Marianne Duddy-Burke, executive director of the LGBTQ Catholic group DignityUSA, initially issued a statement saying the decision opened the door to discrimination against LGBT families, but subsequently updated it with a reaction more attune to the decision’s language.
“While we are disappointed in the specifics of today’s ruling, we are relieved that the court did not allow a broad exemption to nondiscrimination provisions in foster and adoption care,” Duddy-Burke said. “It remains deeply problematic that some religiously affiliated agencies continue to seek the ability to ban same-sex couples from opening their hearts and homes to children in need and undermine our hopes for expanding our families. The biases that lie at the heart of this case need to be eradicated.”
David Flugman, a lawyer at the New York-based Selendy & Gay PPLC whose practice includes LGBT rights, said in a statement the technical nature of the Fulton is “sure to invite even more litigation."
“Today the Supreme Court held, on narrow, technical grounds, that the City of Philadelphia’s attempt to ensure that Catholic Charities abide by the same non-discrimination provisions applicable to all other city contractors could not withstand Catholic Charities’ religious right to refuse to screen loving same-sex couples to act as foster parents,” Flugman writes. “The Court did not take up Catholic Charities’ invitation to scuttle the 30-year-old test for free exercise claims that was announced in Smith v. Employment Division, which held that a neutral law of general applicability could survive even if it burdens religious practice.”
The Supreme Court reversed and remanded decision of the U.S. Third Circuit of Court of Appeals, which had ruled in favor of City of Philadelphia enforcing its contract with Catholic Social Services. Both the appeals courts and the lower trial court had come to the opposite conclusion of the U.S. Supreme Court.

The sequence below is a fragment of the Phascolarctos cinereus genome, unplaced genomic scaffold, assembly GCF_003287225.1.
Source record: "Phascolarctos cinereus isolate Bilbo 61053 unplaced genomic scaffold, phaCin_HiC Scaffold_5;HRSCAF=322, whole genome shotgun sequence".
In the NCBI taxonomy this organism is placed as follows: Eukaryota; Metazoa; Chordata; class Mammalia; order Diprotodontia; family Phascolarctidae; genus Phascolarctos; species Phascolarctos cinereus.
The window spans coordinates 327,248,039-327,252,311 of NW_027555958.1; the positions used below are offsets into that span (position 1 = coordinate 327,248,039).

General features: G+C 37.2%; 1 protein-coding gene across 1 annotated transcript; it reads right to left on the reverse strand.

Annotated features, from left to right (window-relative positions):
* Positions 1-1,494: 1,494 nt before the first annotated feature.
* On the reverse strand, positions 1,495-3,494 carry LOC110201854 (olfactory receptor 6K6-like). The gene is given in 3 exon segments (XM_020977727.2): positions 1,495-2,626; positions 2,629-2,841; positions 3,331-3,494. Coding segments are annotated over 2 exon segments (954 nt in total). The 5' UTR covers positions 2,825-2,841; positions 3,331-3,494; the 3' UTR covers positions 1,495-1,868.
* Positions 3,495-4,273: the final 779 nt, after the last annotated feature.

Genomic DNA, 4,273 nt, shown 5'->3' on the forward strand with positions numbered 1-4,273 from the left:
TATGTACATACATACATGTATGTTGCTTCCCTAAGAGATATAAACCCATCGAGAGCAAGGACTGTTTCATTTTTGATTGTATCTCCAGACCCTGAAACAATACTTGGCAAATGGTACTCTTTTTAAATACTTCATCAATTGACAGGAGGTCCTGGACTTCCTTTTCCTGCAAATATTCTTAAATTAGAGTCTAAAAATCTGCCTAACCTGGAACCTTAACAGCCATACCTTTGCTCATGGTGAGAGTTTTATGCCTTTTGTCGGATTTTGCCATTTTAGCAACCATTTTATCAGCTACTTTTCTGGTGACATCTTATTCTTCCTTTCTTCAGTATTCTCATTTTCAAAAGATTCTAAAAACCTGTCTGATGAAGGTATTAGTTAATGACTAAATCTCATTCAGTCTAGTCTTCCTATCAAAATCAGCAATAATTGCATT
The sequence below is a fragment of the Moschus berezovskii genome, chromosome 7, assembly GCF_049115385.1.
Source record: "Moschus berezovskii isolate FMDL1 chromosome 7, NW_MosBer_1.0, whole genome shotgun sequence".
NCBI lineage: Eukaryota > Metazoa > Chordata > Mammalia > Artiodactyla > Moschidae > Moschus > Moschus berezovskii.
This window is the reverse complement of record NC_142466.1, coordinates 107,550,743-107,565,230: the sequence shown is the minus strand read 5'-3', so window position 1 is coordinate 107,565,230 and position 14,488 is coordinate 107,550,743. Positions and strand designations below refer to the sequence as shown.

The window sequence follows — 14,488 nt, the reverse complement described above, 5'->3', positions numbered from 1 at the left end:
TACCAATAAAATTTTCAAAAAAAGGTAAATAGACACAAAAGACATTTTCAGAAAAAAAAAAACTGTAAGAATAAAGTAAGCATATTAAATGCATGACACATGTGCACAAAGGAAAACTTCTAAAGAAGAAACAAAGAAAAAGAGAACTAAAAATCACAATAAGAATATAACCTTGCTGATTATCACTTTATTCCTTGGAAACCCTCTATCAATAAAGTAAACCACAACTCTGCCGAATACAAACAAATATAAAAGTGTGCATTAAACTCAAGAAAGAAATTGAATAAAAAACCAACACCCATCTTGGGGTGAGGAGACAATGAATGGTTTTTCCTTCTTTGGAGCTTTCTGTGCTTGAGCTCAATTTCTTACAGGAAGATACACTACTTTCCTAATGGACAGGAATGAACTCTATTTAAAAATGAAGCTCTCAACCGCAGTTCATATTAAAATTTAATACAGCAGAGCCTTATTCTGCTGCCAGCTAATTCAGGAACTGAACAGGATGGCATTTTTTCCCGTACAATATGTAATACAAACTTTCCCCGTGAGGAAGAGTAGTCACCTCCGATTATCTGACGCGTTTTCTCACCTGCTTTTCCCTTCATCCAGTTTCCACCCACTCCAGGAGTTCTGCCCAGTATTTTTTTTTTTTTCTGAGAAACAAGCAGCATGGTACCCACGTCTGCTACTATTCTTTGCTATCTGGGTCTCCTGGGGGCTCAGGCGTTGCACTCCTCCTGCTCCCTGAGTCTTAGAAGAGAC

Notably, although the City of Philadelphia in addition to the contract it struck with Catholic Social Services has in a place LGBTQ non-discrimination ordinance, the Supreme Court determines that measure doesn’t apply in the context of foster care services because it’s limited to the services “made available to the public.”
“Certification is not ‘made available to the public’ in the usual sense of the words,” Roberts writes. “Certification as a foster parent is not readily accessible to the public; the process involves a customized and selective assessment that bears little resemblance to staying in a hotel, eating at a restaurant, or riding a bus.”
Fatima Goss Graves, CEO of the National Women’s Law Center, said in a statement the decision from the Supreme Court “is a harmful loss to the children in the foster care system in Philadelphia as well as the countless LGBTQ parents.”
“Weakening the government’s ability to protect their civil rights is hardly in their best interest, and we’re committed to ensuring this loophole is not stretched to further justify hatred or prejudice,” Graves added. “We must protect the right of every person to live without fear of discrimination because of who they are or who they love, and we must hold that value particularly close when it comes to the best interest of LGBTQ youth and the families who love them.”